As more employees return to the office, the office coffee service (OCS) industry continues to recover from the COVID-19 pandemic slowdown – with revenue increasing 20% from 2021 to $2.49 billion in 2022.
In this year’s State of the Office Coffee Service Industry Report, 64% of respondents reported an increase in sales in 2022, and 20% reported no change in revenue.
For the number of locations served in 2022, more than half of respondents (62%) reported an increase in locations – compared with 42% in 2021. The rise in locations was accompanied by a reported increase in OCS staff as well with 57% of respondents reporting that they added staff in 2022.
The 2022 Automatic Merchandiser State of the Office Coffee Service Industry Report is featured in the 2023 September/October issue.
Click here to download the report.
Strategies to combat high costs
While green coffee prices somewhat stabilized by the end of 2022 after reaching a 10-year high in late 2021, OCS operators continued to face challenges of inflation, transportation costs, product costs and labor costs.
To handle rising costs, half of the respondents said they relied on a combination of raising prices and absorbing costs, and 45% said they adjusted their product mix. Others began selling additional services (37%), and 9% divested.
It has been the ability of OCS operators to adapt to an ever-changing environment, and 2022 was no different – with 34% of operators reported that they added pantry service, 24% said they added micro markets, while 31% added water service.
Bean-to-cup is now a dominant choice
In 2022, whole-bean varieties increased again from the previous year, becoming the dominate coffee product sold, making up 39% of OCS sales over frac packs (29.5% of OCS sales), followed by single cup (17%) and K-cup at 14%.
To meet the demands by clients to offer high-end coffee service as a reward for returning to the office, most operators provided high-quality coffee, with local coffee brands familiar to clients (25%) as the top-selling OCS product, then whole bean (22%), nationally branded coffee (17%), private-label products (7%), and single cup at 6%.
For OCS product categories, pantry service as well as water filtration service and ice machines all showed a notable jump in 2022 sales due to customer demand.
An increase in respondents (81%) said they offered online ordering of coffee or related products in 2022. And, 75% said they are using industry-specific software to manage OCS business; 9% are using the same software for vending.
Sustainability and coffee trends
In 2022, a higher number of OCS operators reported that they offered more water filtration devices to reduce bottled water (29.5%), as well as an increase in coffee with sustainability features, such as organic or fair trade (26.3%), and about 35% said they offered recycled products (cups, filters, pods, utensils). Only 9% said they do not offer any products to address environmental concerns.
Consumer demand also was reflected in the percentage of OCS operators reporting they offered cold brew options in 2022 – 83% compared with 66% in the previous year. Among those, 13% offered on-draft kegs, 30% offered single-serve bottles, and 34% said in packages the location can brew.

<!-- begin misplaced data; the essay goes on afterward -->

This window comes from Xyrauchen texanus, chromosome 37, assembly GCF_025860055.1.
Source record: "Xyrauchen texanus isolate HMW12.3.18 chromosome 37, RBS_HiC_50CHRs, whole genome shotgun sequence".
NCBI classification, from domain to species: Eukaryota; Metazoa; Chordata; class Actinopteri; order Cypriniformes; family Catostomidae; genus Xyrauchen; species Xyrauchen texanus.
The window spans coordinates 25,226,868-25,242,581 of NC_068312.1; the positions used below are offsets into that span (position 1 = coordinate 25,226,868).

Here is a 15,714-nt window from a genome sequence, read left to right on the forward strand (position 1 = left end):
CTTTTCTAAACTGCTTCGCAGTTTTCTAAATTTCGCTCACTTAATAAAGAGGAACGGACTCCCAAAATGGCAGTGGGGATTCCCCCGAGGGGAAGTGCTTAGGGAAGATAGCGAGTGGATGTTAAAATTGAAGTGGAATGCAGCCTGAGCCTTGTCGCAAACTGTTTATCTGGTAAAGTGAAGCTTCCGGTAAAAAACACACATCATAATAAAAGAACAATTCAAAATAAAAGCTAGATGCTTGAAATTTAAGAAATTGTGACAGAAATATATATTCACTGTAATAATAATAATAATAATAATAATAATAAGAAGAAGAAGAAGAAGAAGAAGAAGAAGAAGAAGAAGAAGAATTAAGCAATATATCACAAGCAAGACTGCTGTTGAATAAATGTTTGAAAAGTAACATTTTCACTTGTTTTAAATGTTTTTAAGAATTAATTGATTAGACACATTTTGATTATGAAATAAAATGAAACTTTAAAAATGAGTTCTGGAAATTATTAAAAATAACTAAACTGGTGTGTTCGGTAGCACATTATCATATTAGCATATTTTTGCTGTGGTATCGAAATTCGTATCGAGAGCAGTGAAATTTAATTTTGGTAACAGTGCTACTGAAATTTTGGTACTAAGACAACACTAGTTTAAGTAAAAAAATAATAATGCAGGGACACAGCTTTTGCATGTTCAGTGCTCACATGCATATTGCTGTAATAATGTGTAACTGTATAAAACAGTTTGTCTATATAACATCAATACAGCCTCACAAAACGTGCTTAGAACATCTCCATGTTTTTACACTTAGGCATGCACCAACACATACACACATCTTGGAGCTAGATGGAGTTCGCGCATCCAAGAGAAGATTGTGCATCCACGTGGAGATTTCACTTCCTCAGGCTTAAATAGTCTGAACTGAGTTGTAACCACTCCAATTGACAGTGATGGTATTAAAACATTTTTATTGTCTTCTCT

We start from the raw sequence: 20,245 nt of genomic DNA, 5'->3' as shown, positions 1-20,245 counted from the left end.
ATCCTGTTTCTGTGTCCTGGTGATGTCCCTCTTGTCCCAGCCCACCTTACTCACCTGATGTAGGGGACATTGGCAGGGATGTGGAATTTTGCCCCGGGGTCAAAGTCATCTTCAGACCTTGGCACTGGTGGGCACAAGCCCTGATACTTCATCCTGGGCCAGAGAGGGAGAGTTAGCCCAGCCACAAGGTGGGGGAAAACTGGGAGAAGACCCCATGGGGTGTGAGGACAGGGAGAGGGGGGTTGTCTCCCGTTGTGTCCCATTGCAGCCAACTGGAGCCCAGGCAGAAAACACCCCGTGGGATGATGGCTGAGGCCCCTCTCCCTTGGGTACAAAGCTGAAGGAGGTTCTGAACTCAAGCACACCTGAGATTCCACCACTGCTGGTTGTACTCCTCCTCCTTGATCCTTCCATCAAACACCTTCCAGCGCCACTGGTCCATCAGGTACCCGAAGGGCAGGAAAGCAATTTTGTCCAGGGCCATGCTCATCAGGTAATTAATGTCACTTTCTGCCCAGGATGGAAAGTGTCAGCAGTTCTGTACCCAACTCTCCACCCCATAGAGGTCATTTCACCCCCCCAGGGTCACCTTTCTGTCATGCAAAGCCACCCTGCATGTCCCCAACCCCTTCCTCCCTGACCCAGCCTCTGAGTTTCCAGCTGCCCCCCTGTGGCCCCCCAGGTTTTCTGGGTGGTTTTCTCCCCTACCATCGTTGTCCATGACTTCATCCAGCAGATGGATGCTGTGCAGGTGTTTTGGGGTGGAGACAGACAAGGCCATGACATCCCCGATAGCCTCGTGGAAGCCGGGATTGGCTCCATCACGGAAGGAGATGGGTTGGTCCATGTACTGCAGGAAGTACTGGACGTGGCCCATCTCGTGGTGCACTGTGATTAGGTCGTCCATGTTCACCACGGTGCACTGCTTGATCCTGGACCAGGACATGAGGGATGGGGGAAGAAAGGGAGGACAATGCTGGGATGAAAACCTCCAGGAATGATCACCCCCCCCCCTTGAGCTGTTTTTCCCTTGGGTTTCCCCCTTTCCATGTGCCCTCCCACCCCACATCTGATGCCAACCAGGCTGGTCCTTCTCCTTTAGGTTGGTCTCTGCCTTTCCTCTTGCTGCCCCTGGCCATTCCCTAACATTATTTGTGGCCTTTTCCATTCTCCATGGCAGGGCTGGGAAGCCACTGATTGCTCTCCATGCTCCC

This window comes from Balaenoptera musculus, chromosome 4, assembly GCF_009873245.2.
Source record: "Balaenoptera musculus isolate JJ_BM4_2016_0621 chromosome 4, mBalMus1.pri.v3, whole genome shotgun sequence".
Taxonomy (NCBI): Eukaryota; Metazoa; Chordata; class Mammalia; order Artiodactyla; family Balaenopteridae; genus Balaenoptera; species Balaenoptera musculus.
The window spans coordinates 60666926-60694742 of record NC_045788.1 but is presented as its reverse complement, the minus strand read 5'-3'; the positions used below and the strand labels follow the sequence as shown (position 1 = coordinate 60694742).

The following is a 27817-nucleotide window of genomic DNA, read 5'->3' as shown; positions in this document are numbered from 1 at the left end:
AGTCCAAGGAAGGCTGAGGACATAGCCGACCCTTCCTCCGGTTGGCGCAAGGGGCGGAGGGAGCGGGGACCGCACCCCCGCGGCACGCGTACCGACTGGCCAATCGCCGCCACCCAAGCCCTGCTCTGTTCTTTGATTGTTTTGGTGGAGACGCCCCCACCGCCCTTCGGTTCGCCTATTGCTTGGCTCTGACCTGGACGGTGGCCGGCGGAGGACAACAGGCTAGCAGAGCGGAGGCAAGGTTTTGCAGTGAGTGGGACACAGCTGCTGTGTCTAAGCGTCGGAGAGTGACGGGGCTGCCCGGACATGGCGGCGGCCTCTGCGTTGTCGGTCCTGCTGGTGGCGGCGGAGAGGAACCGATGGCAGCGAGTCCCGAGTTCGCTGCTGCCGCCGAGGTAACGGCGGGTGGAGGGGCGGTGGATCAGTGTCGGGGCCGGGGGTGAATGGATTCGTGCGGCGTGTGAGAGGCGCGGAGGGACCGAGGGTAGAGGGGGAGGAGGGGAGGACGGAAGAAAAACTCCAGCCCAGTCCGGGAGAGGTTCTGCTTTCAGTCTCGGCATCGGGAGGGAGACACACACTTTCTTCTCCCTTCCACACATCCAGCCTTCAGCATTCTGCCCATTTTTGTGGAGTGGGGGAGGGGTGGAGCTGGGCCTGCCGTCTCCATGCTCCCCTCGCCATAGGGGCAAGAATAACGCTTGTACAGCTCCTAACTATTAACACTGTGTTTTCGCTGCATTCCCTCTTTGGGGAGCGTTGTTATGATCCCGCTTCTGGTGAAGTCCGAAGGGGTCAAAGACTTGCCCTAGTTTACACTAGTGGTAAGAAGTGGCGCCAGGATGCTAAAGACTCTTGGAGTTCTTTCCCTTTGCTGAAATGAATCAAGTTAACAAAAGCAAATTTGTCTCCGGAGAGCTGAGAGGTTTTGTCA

About 90% of operators offered iced coffee options. Also, a higher number of operators reported an increase in espresso in their OCS sales by supplier type – 10% in 2022, up from 5.5% in 2021.
Single-cup brewers also showed an increase in 2022 – at 41% compared with 39% in the previous year.
Locations and population size
In 2022, the typical location population of coffee service accounts from respondents had 20-29 employees (27%), followed by 30-49 employees (17%), and then 15-19 employees (16%).
There was an increase in both white-collar workplace populations (40%) and in blue-collar locations (19.3%). A continued increase was reported by operators in schools and colleges (12%), as well as other locations such as healthcare/hospitals, hotels and auto dealerships (12.8%).
For the operator respondent profile, 26.8% reported revenue of $1 million to $2.5 million, followed by 25% with revenue of $0.5 million to $1 million, then 21.4% with revenue of $2.5 million to $5 million, 14.3% with revenue less than $0.5 million, 8.5% with revenue of $5 million to $10 million, and 4% with revenue over $10 million.
A bright outlook
Many operators reported that business is improving even more in 2023. They cite further upturns in office populations, their ability to meet increasing client demands, and employers’ willingness to pay more for higher levels of convenience services as incentives for workers returning to the office. The OCS sector’s ability to restructure operations, adapt to hybrid work models and add services all point to a steeper comeback trajectory from the disastrous pandemic year. This collective momentum marks a strong recovery from the setbacks of 2020 and underscores the resilient resurgence of the OCS industry as a whole. ■